Some of the combinations and specialists on the list will be familiar. However, you may be surprised by some of the technology positions employers are struggling to fill. We wanted to identify the demand to help hiring managers understand the current market better.
AI and data science jobs top the list, which is not shocking since these are new technologies being introduced for the first time in many companies experiencing the digital transformation.
1. Emerging Technology with Business Sense
Experts shortlist applicants with desirable skills and experience combined with emerging technologies like machine learning, data analytics, cognitive computing, Internet of Things and blockchain. The most sought-after job seekers deepen a company's bench on the technology side while understanding the importance of strong financial performance.
Technical skills are a must, but high-value candidates also have a strong business sense. Employers spent the past several years beefing up data management, analytics, and data. However, it's still hard for companies to land enough data scientists. Employers are focusing on how to use data to enhance business decision-making processes.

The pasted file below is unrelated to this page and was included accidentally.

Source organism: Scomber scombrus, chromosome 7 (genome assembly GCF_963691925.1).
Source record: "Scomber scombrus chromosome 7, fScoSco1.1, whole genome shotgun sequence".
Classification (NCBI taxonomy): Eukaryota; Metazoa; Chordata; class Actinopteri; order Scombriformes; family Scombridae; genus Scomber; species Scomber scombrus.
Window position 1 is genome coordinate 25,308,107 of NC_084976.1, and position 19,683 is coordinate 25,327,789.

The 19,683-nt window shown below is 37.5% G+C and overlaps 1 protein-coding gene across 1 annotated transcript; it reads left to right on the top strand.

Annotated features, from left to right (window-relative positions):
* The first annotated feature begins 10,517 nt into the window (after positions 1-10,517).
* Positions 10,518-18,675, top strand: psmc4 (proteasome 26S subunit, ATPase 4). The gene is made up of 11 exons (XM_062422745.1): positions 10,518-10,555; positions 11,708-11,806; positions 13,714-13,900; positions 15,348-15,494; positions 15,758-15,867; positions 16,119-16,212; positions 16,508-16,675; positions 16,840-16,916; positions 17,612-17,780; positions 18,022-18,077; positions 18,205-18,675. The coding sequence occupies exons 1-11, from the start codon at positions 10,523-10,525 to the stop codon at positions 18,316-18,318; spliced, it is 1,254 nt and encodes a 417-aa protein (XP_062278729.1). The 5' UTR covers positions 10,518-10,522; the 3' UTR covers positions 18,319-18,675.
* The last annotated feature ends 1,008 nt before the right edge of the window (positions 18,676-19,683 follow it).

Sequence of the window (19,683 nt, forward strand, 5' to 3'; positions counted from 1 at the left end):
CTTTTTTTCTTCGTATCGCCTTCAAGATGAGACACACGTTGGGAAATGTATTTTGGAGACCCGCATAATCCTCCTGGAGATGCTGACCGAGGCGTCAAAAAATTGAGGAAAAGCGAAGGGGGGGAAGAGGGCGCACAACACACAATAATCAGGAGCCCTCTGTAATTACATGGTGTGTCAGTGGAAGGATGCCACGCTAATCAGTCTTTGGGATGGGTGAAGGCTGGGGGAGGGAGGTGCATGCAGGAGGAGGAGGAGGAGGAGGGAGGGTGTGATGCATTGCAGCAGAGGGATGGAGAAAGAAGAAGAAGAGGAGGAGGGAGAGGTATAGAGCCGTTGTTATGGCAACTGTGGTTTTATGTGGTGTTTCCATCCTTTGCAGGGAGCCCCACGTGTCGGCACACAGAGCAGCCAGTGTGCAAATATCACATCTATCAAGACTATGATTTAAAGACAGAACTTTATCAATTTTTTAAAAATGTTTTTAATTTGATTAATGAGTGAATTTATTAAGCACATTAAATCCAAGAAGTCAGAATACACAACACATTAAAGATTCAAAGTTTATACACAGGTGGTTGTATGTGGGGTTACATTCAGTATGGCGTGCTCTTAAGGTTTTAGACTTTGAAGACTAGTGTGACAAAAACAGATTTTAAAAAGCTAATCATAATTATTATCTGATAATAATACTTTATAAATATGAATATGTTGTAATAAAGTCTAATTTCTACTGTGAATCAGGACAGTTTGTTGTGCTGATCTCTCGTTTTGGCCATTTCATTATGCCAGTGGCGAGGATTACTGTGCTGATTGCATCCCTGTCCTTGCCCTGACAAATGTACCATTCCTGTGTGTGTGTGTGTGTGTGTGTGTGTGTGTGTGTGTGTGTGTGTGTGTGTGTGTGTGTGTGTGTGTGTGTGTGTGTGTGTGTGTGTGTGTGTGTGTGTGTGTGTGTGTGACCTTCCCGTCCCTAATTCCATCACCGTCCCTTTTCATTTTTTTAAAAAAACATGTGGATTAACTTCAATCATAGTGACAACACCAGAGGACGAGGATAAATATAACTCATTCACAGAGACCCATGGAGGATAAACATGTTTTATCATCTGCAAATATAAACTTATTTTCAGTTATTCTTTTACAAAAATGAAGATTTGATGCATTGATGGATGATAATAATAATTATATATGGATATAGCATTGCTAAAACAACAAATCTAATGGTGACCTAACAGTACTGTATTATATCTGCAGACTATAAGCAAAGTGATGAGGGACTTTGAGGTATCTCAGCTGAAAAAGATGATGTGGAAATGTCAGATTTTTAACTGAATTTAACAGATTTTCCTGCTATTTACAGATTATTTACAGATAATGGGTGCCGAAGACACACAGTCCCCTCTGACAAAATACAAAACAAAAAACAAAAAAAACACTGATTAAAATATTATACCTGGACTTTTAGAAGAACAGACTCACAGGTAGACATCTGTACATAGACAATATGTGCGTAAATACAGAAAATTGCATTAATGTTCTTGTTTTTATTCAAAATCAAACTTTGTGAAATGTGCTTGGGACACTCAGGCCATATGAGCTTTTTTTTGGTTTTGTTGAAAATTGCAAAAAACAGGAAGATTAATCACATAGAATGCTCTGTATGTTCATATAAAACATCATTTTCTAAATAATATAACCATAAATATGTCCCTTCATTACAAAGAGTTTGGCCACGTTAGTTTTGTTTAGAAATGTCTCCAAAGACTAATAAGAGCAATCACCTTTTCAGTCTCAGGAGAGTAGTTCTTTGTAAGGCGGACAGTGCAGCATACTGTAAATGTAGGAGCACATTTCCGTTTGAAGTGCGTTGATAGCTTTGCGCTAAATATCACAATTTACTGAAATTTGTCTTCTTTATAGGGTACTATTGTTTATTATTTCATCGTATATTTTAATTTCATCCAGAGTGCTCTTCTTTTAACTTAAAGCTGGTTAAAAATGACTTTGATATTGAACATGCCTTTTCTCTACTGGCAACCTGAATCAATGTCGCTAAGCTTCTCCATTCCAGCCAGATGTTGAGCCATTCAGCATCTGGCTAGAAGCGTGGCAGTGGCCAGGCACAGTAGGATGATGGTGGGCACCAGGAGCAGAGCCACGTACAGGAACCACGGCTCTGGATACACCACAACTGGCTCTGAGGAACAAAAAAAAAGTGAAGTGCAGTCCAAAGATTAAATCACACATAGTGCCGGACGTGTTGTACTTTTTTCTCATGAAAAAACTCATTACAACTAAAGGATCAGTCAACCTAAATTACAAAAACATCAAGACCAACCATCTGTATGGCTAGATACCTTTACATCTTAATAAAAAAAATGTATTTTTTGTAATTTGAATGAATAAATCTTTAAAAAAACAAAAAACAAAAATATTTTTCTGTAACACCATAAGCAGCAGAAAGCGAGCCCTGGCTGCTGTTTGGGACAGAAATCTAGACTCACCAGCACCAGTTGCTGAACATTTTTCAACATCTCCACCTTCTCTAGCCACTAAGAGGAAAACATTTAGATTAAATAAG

2. Penetration Testers with a Scientific Thought Process
Finding tech skills isn't as hard as snagging candidates who are natural problem-solvers. For instance, cybersecurity skills are needed by many employers, but a proactive mindset adds value in a field that is centered on vigilance and preparedness. This means that high-value penetration testers are hard to attract.
Any tester can find bugs, run diagnostics and go through the motions of the quality assurance process. However, it takes a special mindset to translate that into threats and risks that can be overcome. A data scientist looks for new ways to do things. This is an uncommon trait that's highly valued by employers.
3. Security Auditors with Investigative Instincts
Employers are finding it difficult to find qualified security auditors. This discipline requires expertise in cloud computing, virtualization, Linux, security, and networking. Even with all that under a candidate's belt, employers want additional soft skills. An auditor should be able to talk with programmers and make difficult determinations. Equally important, they must be able to clearly document their recommendations in layman's terms for senior management.